Saturday, 27 March 2010

The Best Part

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Old things always fascinate me.  I still remember how I spent three and a half hours in the Warwick Castle in the UK and left with a wistful sense of anti-climax months ago; so was it when I left Shakespeare's houses and the Roman Bath after several hours of touring on separate days.

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I have a penchant for historical heritage.  Maybe there's why I still haven't switched to any DSLR…,well, yet.  Knighthood is certainly one of the most marvellous relics of the past.

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For reason of this passion, I have learned a few things about the castle.  Here are two questions for you: 1) Do you know why the stairs leading up to the top of a tower in a castle were always built in a right-to-left spiral fashion? 2) Do you know what a wardrobe was used for in a castle?

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For the same reason, I went to the movies for Alice in the Wonderland this morning; Not because the story was old, but the period costumes are interesting.  The best part is Alice in full armour nearing the end of the movie.

I brought the ticket, a big pack of popcorn and a soda, happily seating myself and enjoying the movie like a five-year-old.  Such literally colourful movie is the best way to educate photographers about colours in a totally submerged environment.

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I definitely recommend it to you.  It brings you back to childhood too.  After all, who in the whole world haven't read and heard about the story?

R0018778 (Medium) Oh, Alice in the armour.  Impressive!

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Friday, 26 March 2010

Photographer, This is a Big F~ Deal!


The Vice-president is correct. It's a big fantastic deal! Hey, what are you thinking?

What I am talking about is Samsung's NX10. While Ricoh is laudable for impacting the camera market (it had been quite some time for other makers provided us with compacts fitted with a 24mm lens and a 1/1.7" sensor since Ricoh's models) by the strength of creativity, Samsung should be applauded for letting us get a APS-C-core compact camera without draining our purse or making us niggardly in spite of ourselves when beefing up our acquisitions for the system.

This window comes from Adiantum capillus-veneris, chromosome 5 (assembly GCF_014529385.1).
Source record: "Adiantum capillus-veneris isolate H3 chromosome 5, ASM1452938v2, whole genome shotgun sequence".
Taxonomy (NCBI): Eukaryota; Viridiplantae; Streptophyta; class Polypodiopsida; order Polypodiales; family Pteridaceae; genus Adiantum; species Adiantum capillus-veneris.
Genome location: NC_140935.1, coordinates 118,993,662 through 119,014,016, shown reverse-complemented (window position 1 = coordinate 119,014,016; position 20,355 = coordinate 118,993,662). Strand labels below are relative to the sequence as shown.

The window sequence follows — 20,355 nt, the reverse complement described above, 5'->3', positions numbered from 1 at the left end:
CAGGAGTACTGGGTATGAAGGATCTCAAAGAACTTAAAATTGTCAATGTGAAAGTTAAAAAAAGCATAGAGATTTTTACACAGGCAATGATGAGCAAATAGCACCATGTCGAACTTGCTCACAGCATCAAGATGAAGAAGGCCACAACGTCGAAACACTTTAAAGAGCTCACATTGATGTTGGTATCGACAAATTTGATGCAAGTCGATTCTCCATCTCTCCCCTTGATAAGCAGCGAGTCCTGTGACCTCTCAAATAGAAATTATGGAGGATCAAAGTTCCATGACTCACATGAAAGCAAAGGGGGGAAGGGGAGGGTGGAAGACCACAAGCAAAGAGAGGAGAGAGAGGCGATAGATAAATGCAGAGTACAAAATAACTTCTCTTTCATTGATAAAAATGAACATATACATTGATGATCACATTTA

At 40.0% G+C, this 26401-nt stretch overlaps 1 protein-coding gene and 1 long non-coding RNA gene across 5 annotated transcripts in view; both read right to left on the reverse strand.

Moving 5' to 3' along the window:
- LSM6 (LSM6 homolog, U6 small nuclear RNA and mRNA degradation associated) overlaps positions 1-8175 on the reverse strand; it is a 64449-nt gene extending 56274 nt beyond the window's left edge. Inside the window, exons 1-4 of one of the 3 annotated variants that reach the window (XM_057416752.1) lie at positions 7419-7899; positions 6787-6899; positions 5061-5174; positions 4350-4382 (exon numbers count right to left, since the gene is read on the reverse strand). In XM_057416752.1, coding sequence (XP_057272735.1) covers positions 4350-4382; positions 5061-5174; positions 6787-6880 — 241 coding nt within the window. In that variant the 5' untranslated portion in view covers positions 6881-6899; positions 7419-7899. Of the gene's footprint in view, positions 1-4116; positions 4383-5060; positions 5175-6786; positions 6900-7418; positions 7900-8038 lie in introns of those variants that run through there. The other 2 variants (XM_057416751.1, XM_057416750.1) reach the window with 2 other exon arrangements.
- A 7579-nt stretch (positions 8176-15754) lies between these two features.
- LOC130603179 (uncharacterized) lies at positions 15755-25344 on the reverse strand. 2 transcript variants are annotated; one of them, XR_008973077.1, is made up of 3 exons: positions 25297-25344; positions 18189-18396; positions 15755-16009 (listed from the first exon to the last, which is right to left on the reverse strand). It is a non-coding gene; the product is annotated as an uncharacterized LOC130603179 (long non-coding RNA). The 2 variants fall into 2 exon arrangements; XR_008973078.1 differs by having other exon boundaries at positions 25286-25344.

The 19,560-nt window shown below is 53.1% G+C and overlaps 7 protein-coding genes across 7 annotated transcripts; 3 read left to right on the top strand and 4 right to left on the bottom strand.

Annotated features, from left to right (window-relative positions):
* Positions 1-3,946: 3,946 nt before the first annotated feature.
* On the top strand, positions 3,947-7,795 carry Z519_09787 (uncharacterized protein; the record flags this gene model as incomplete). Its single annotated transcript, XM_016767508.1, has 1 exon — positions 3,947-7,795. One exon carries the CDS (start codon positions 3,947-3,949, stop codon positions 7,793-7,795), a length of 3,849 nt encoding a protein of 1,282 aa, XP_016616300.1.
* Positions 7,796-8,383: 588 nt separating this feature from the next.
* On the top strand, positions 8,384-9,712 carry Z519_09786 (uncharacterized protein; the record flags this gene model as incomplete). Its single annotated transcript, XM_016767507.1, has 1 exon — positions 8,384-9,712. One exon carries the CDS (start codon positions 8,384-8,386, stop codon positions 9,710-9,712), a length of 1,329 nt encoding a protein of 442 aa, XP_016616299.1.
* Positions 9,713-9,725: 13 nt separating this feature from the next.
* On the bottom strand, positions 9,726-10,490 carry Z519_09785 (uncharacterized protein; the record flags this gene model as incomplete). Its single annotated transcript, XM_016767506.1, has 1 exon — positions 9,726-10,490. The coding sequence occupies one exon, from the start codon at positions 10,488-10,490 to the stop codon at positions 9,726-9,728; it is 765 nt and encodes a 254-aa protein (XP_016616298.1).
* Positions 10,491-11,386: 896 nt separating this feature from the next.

As revealed by the Co-editor yesterday, the body plus the 30mm pancake kit set costs just HK$6,590, which can be a bit lower at the retailing level. In comparison, Pany's GF-1, which uses a sensor a wee bit smaller, is sold by at around HK$6,900 (already the street price) with the 20mm pancake.

If compared to, say, Canon EOS 550D tagged around HK$ 6,800 (there is a way to get it at HK$5,700!), the Samsung NX10 has lower the threshold which can effectively make perspective buyers feel bound to stand up for it.


I still believe that price is not an issue when considering moving from the embrace of DSLRs into the arms of interchangeable-lens large-sensor compacts; certainly not for new comers without past investments in lenses and accessories. But, for sure, pricing is a strong factor to entice. When the price is low enough, it can rule the decision of buyers as the moon rules the tides.


And, I can admit that I could be wrong in suspecting the determination of Samsung in owning this market segement. Having checked out the accessory list posted here yesterday, I now have no doubt that Samsung is putting its shoulder to the wheels in developing the NX10 system.

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The three avant-garde lenses are selling at afforadable prices too. Take for example, the 18-55mm F3.5-5.6 zoom lens. The suggested retail price is HK$2,190 (street price can be around $2,000). Now, look at Panasonic's LUMIX 14-45mm F3.5-5.6 MEGA O.I.S. which is asking for the lowest price of HK2,700 according to some recent buyers. What a price difference!

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Now, when I think about the HK$6,xxx asking price for a GXR A12 lensor.... Isn't the decision already ruled by the moon ... er ... price? Okay, the bottom line: price can become an issue when it is low enough.